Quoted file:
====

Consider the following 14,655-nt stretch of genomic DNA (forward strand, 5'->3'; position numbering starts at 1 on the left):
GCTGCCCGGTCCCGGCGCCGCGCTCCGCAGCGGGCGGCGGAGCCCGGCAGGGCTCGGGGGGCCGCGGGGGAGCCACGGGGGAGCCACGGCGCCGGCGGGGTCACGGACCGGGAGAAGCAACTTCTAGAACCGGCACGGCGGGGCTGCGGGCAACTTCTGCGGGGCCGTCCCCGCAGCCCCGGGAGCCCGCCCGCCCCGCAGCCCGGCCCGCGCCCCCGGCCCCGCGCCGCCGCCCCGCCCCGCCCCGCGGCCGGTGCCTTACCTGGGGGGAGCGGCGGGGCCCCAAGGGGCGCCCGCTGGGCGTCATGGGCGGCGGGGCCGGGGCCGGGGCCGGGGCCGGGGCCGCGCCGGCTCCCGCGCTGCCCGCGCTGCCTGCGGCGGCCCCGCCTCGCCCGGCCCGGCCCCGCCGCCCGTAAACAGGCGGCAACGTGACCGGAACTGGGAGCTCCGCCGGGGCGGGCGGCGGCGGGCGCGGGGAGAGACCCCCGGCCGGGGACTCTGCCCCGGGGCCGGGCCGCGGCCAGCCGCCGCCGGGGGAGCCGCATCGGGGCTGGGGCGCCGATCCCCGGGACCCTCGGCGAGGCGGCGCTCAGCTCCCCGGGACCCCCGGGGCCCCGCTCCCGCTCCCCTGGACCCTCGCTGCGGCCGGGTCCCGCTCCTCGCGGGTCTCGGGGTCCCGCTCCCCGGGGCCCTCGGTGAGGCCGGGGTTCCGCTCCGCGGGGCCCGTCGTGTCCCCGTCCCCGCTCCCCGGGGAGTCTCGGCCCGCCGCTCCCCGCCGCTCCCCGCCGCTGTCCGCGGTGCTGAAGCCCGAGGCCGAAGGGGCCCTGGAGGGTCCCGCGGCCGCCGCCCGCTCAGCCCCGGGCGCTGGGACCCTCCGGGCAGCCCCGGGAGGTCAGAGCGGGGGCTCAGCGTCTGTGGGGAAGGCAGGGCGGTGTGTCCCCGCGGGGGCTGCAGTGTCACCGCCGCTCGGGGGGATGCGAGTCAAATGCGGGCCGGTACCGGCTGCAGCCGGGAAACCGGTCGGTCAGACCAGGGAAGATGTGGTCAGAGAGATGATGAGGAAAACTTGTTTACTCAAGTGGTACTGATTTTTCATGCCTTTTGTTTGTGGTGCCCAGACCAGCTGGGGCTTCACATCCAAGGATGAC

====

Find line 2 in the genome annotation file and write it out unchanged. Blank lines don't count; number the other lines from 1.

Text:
GCTGCCCGGTCCCGGCGCCGCGCTCCGCAGCGGGCGGCGGAGCCCGGCAGGGCTCGGGGGGCCGCGGGGGAGCCACGGGGGAGCCACGGCGCCGGCGGGGTCACGGACCGGGAGAAGCAACTTCTAGAACCGGCACGGCGGGGCTGCGGGCAACTTCTGCGGGGCCGTCCCCGCAGCCCCGGGAGCCCGCCCGCCCCGCAGCCCGGCCCGCGCCCCCGGCCCCGCGCCGCCGCCCCGCCCCGCCCCGCGGCCGGTGCCTTACCTGGGGGGAGCGGCGGGGCCCCAAGGGGCGCCCGCTGGGCGTCATGGGCGGCGGGGCCGGGGCCGGGGCCGGGGCCGGGGCCGCGCCGGCTCCCGCGCTGCCCGCGCTGCCTGCGGCGGCCCCGCCTCGCCCGGCCCGGCCCCGCCGCCCGTAAACAGGCGGCAACGTGACCGGAACTGGGAGCTCCGCCGGGGCGGGCGGCGGCGGGCGCGGGGAGAGACCCCCGGCCGGGGACTCTGCCCCGGGGCCGGGCCGCGGCCAGCCGCCGCCGGGGGAGCCGCATCGGGGCTGGGGCGCCGATCCCCGGGACCCTCGGCGAGGCGGCGCTCAGCTCCCCGGGACCCCCGGGGCCCCGCTCCCGCTCCCCTGGACCCTCGCTGCGGCCGGGTCCCGCTCCTCGCGGGTCTCGGGGTCCCGCTCCCCGGGGCCCTCGGTGAGGCCGGGGTTCCGCTCCGCGGGGCCCGTCGTGTCCCCGTCCCCGCTCCCCGGGGAGTCTCGGCCCGCCGCTCCCCGCCGCTCCCCGCCGCTGTCCGCGGTGCTGAAGCCCGAGGCCGAAGGGGCCCTGGAGGGTCCCGCGGCCGCCGCCCGCTCAGCCCCGGGCGCTGGGACCCTCCGGGCAGCCCCGGGAGGTCAGAGCGGGGGCTCAGCGTCTGTGGGGAAGGCAGGGCGGTGTGTCCCCGCGGGGGCTGCAGTGTCACCGCCGCTCGGGGGGATGCGAGTCAAATGCGGGCCGGTACCGGCTGCAGCCGGGAAACCGGTCGGTCAGACCAGGGAAGATGTGGTCAGAGAGATGATGAGGAAAACTTGTTTACTCAAGTGGTACTGATTTTTCATGCCTTTTGTTTGTGGTGCCCAGACCAGCTGGGGCTTCACATCCAAGGATGAC